Book by Henry Seltzer
Review by Arlan Wise
Eris was discovered in 2006. She is named after the Greek goddess of Chaos and Discord and is a sister of Aries. Her archetype is of the female warrior, who sometimes uses violence achieve her goals. Henry Seltzer has put much time and effort into forming a relationship with her so that she would reveal her secrets to him. This book is the first step in his ongoing research on her and what she means when placed in people’s charts.
Henry and his son, Asa, invented a glyph for her. It is a small circle with a downward arrow, a combination of Mars, Pluto, and Venus. Eris uses Martian energy in a feminine Venusian way to achieve Plutonian transformation. Henry feels she has a potential for violent action and will use it to stand up for herself and the causes she champions. He says, “She indicates a desire to defend the underdog, and to fight for justice over and above self-interest, that is truly representative of the Eris archetype”. He finds this to be seen in the many charts he analyzes in the book. Henry shows how Eris acts in the charts of feminists, makers of violent films with strong female characters, and influential writers.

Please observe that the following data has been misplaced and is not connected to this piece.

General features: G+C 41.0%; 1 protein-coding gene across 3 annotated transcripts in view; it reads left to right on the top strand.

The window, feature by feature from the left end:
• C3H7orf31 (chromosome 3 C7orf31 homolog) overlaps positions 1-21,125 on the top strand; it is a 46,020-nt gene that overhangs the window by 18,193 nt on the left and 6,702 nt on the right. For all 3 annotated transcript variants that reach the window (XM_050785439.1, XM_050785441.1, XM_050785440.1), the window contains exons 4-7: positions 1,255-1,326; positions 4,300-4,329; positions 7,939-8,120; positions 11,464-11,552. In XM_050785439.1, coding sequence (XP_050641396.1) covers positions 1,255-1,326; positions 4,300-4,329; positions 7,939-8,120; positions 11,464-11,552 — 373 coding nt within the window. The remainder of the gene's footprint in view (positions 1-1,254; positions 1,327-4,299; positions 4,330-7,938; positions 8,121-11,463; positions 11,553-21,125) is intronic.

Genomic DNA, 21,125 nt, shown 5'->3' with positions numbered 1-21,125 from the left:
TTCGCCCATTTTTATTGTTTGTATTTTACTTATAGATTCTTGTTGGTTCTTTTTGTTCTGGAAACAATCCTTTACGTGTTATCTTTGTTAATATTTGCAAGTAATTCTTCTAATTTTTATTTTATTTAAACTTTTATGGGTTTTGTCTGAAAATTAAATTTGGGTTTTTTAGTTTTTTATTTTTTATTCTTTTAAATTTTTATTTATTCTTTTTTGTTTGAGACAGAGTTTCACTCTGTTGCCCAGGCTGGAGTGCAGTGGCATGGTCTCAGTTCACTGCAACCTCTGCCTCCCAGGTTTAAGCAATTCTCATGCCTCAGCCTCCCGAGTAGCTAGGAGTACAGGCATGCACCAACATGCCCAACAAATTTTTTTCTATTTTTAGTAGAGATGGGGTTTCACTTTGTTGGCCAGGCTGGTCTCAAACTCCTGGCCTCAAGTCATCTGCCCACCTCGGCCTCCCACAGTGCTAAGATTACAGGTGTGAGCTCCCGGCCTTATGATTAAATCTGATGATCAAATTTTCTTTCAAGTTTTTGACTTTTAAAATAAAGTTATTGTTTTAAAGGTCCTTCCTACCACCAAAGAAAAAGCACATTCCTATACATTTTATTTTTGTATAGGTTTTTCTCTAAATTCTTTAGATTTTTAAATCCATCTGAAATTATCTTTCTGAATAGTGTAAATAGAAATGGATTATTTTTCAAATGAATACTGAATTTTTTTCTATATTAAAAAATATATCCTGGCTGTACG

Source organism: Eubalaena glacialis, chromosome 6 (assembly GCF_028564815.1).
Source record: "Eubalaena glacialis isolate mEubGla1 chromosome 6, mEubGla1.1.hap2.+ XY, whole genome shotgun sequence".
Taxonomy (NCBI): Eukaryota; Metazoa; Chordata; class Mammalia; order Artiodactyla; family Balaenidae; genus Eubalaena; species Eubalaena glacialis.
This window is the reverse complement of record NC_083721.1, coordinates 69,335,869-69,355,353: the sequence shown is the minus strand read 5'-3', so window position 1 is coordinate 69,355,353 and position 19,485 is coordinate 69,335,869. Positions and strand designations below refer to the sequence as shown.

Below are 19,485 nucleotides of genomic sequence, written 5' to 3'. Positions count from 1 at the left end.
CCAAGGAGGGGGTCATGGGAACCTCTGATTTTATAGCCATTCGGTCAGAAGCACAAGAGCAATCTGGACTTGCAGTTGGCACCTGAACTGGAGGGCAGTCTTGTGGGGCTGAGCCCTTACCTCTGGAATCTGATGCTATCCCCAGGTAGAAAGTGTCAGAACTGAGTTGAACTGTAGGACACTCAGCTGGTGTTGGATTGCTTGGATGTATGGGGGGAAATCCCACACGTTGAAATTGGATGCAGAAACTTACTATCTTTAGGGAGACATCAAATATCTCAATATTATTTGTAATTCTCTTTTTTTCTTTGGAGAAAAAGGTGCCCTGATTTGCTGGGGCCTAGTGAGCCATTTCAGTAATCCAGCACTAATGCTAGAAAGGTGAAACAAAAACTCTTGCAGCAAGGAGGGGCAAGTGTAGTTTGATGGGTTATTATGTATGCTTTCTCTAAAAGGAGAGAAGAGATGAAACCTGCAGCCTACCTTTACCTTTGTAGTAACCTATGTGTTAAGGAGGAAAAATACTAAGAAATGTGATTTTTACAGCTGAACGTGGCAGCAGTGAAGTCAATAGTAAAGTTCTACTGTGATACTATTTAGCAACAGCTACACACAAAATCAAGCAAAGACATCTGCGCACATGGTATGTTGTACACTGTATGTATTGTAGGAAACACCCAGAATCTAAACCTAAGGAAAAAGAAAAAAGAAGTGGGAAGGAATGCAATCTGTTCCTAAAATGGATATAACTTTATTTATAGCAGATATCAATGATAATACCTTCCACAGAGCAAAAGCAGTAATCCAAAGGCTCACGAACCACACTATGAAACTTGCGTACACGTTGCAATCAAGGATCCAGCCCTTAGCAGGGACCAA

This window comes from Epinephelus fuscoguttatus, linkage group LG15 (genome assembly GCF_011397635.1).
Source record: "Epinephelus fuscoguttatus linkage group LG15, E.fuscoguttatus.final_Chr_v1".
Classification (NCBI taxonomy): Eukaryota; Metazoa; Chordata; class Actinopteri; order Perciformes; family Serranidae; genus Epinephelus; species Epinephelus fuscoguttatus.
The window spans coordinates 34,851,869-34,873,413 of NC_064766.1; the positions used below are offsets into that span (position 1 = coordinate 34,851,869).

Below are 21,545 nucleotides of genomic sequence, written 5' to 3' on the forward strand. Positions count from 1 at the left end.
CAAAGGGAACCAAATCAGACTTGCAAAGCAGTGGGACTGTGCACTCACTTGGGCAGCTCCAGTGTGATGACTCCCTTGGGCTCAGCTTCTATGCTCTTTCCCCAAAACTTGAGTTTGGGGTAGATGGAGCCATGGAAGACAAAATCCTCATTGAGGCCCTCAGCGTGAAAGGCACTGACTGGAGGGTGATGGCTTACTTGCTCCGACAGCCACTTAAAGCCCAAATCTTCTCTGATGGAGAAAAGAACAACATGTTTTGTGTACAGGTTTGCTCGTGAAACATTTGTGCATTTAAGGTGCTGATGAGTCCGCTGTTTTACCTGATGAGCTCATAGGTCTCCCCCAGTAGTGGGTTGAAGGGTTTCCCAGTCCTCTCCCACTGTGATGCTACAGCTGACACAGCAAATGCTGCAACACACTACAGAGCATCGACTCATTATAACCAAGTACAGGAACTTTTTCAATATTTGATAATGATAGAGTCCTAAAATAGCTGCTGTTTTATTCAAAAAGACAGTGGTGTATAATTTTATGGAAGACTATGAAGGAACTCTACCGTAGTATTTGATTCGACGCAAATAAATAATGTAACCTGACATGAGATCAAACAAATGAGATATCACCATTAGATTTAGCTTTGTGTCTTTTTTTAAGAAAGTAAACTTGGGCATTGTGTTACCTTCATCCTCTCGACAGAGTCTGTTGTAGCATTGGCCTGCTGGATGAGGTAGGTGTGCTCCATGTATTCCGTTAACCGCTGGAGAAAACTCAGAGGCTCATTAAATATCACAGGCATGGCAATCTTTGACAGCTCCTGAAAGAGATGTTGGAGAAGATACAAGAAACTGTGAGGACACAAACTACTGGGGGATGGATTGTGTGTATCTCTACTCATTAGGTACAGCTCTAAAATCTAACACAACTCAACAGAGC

There is a section with in depth analysis of Eris in the charts of three literary exemplars: Herman Melville, D H Lawrence, and William Blake. Henry also shows how Eris is connected to depth psychology “with soul intention that has been set aside, and which might exhibit dark tendencies, at least until more consciously acknowledged”. Jung has a prominent Eris.
Henry includes a wide range of topics and uses many charts to show how Eris is influential in their lives of the people he examines. He has a section of Eris in the natal houses and in aspect with natal planets. He delineates charts of feminists and paradigm shifters. He ends the book with a historical survey that shows what happened when Eris was in aspect to the outer planets.
The book lacks an ephemeris of Eris. Even though Eris is on a 556-year orbit and moves slowly, it would be good to know where she is at any given time. Without knowing her rate of motion and the degree she is in a specific year, it is hard to picture her in charts. Hopefully Henry will include an Eris ephemeris in the next edition and also give more technical information.
After reading this book I find that I am including Eris in the conversations I have with clients. There is much more to learn about Eris as we start to bring her into our consultations and I’m sure Henry will continue to be in the forefront of discovering the many facets of our newest planet – Eris.